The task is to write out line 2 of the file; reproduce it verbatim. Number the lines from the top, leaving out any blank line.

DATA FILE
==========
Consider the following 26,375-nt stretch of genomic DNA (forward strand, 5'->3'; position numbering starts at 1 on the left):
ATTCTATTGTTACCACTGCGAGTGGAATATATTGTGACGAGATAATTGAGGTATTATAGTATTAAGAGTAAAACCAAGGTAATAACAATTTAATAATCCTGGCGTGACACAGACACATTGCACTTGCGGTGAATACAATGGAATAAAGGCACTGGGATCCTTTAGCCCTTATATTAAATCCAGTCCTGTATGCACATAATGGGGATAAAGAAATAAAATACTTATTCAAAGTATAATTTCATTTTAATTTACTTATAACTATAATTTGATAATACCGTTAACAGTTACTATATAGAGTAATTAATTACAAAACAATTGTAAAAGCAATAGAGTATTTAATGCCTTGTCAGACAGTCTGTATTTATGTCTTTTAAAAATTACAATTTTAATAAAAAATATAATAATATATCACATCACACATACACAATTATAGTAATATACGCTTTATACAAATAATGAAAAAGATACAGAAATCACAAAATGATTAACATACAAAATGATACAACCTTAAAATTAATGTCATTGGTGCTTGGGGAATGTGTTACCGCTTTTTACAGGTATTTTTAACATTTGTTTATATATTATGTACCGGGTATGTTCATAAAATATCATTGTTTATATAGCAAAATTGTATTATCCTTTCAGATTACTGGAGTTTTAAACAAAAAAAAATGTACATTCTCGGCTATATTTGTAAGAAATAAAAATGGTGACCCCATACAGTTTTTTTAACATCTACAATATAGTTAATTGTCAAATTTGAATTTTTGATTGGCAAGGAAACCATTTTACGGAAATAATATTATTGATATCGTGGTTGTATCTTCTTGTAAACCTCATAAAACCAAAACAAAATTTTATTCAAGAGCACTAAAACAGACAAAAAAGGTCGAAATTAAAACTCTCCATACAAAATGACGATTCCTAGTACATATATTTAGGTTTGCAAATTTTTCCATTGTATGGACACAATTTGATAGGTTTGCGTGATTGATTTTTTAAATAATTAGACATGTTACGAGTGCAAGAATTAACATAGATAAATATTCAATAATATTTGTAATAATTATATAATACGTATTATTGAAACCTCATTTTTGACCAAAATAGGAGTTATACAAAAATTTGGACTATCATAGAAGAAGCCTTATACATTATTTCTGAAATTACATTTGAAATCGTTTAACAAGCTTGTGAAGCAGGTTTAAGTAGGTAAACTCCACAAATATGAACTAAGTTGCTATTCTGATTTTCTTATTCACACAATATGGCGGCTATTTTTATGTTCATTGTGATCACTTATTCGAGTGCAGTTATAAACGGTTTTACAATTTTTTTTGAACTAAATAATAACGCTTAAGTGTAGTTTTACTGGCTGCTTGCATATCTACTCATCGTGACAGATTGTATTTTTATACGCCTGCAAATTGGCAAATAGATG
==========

ATTCTATTGTTACCACTGCGAGTGGAATATATTGTGACGAGATAATTGAGGTATTATAGTATTAAGAGTAAAACCAAGGTAATAACAATTTAATAATCCTGGCGTGACACAGACACATTGCACTTGCGGTGAATACAATGGAATAAAGGCACTGGGATCCTTTAGCCCTTATATTAAATCCAGTCCTGTATGCACATAATGGGGATAAAGAAATAAAATACTTATTCAAAGTATAATTTCATTTTAATTTACTTATAACTATAATTTGATAATACCGTTAACAGTTACTATATAGAGTAATTAATTACAAAACAATTGTAAAAGCAATAGAGTATTTAATGCCTTGTCAGACAGTCTGTATTTATGTCTTTTAAAAATTACAATTTTAATAAAAAATATAATAATATATCACATCACACATACACAATTATAGTAATATACGCTTTATACAAATAATGAAAAAGATACAGAAATCACAAAATGATTAACATACAAAATGATACAACCTTAAAATTAATGTCATTGGTGCTTGGGGAATGTGTTACCGCTTTTTACAGGTATTTTTAACATTTGTTTATATATTATGTACCGGGTATGTTCATAAAATATCATTGTTTATATAGCAAAATTGTATTATCCTTTCAGATTACTGGAGTTTTAAACAAAAAAAAATGTACATTCTCGGCTATATTTGTAAGAAATAAAAATGGTGACCCCATACAGTTTTTTTAACATCTACAATATAGTTAATTGTCAAATTTGAATTTTTGATTGGCAAGGAAACCATTTTACGGAAATAATATTATTGATATCGTGGTTGTATCTTCTTGTAAACCTCATAAAACCAAAACAAAATTTTATTCAAGAGCACTAAAACAGACAAAAAAGGTCGAAATTAAAACTCTCCATACAAAATGACGATTCCTAGTACATATATTTAGGTTTGCAAATTTTTCCATTGTATGGACACAATTTGATAGGTTTGCGTGATTGATTTTTTAAATAATTAGACATGTTACGAGTGCAAGAATTAACATAGATAAATATTCAATAATATTTGTAATAATTATATAATACGTATTATTGAAACCTCATTTTTGACCAAAATAGGAGTTATACAAAAATTTGGACTATCATAGAAGAAGCCTTATACATTATTTCTGAAATTACATTTGAAATCGTTTAACAAGCTTGTGAAGCAGGTTTAAGTAGGTAAACTCCACAAATATGAACTAAGTTGCTATTCTGATTTTCTTATTCACACAATATGGCGGCTATTTTTATGTTCATTGTGATCACTTATTCGAGTGCAGTTATAAACGGTTTTACAATTTTTTTTGAACTAAATAATAACGCTTAAGTGTAGTTTTACTGGCTGCTTGCATATCTACTCATCGTGACAGATTGTATTTTTATACGCCTGCAAATTGGCAAATAGATG